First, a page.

In my own Catholic tradition, there are numerous stories in which Jesus describes festive meals where the poor, the despised, and the shunned make up the guest list; stories where the people we would seat at head tables don’t even make it into the banquet room. Jesus told these stories to draw a sharp and revealing contrast between the way things are and the way he thought things should be. Our world is a place where 40,000 people die each day from easily preventable diseases; it should not be this way. Our world is a place where $2.4 billion dollars a day is spent on weapons of destruction, while three billion people live on less than two dollars a day; where the total assets of the wealthiest 358 individuals exceed the combined annual income of the poorest 45% of the world’s population; it should not be this way. The University of San Francisco remains unequivocally committed to critically assessing the way things are so that our teaching, our scholarship, our students, and alumni make this world more like the place it should be. May this critical sensitivity to the injustices of our world continue as a driving force behind the Jesuit University of San Francisco.

These past two days, the spectre of our martyred colleagues and their cook and her daughter at the Jesuit University in El Salvador looms large in our celebration and in our consciousness. These renowned and gifted scholar-teachers dedicated their considerable talents and their entire academic careers to serving as the moral compass in a country where the vast majority of poor Salvadorans were the victims of a mindless violence and terror, savagely directed toward maintaining the privileged status of a small but wealthy and powerful elite. These University martyrs whom we remember today pointed out to an entire nation the narrow and steep pathway home that they walked, but too few were willing to follow. They exercised their human and academic responsibilities with the requisite rigor and the marshalling of compelling evidence that is the heart of the academic enterprise. May their passion for the truth and their courage in its telling continue to be a model and an inspiration for all of us at the Jesuit University of San Francisco.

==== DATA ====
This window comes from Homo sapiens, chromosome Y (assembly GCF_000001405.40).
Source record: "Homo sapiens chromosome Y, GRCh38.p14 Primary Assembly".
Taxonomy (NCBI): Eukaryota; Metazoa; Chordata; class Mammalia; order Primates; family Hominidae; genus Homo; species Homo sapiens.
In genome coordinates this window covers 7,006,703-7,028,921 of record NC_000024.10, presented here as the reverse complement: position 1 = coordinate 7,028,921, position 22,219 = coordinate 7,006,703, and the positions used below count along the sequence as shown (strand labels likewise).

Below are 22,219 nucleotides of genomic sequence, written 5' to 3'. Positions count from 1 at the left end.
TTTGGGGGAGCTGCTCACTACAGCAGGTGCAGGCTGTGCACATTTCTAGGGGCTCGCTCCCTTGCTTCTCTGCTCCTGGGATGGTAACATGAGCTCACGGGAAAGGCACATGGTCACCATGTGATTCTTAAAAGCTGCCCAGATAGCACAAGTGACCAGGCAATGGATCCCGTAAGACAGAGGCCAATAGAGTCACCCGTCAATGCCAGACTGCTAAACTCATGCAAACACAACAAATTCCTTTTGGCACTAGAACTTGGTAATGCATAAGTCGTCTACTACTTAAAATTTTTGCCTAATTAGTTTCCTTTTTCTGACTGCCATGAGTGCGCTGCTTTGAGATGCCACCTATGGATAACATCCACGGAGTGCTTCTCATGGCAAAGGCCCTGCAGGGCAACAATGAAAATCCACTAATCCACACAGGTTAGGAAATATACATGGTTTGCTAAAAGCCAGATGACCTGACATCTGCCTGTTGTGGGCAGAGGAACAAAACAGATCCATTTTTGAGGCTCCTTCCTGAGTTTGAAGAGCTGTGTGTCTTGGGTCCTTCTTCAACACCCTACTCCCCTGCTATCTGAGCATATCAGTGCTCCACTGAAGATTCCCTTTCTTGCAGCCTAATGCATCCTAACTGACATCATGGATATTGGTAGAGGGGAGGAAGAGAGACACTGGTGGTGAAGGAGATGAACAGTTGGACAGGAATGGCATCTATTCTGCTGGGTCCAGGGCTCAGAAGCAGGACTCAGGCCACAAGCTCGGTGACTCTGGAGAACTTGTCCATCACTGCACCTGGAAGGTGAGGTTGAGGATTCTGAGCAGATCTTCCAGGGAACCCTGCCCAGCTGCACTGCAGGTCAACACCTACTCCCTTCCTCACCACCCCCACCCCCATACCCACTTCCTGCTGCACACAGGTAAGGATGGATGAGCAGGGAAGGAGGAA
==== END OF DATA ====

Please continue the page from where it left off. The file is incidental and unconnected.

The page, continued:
The University of San Francisco is where Ignatius Loyola, the founder of the Jesuit order, wanted Jesuit universities to be — in the center of a great city. To Ignatius’ consistently strategic way of thinking, important cities drove the economy, were the seats of government, the centers of religion and the arts; all the key institutions and influences of culture emanated from the great cities. Ignatius wanted Jesuit universities to be urban institutions so that they could influence culture through scholarship and teaching; so that culture — whose all-pervasive influence is as taken for granted by us as water is by fish — itself would support a humane way of being together in the world, which is, after all, the goal of humanistic education in the arts and sciences.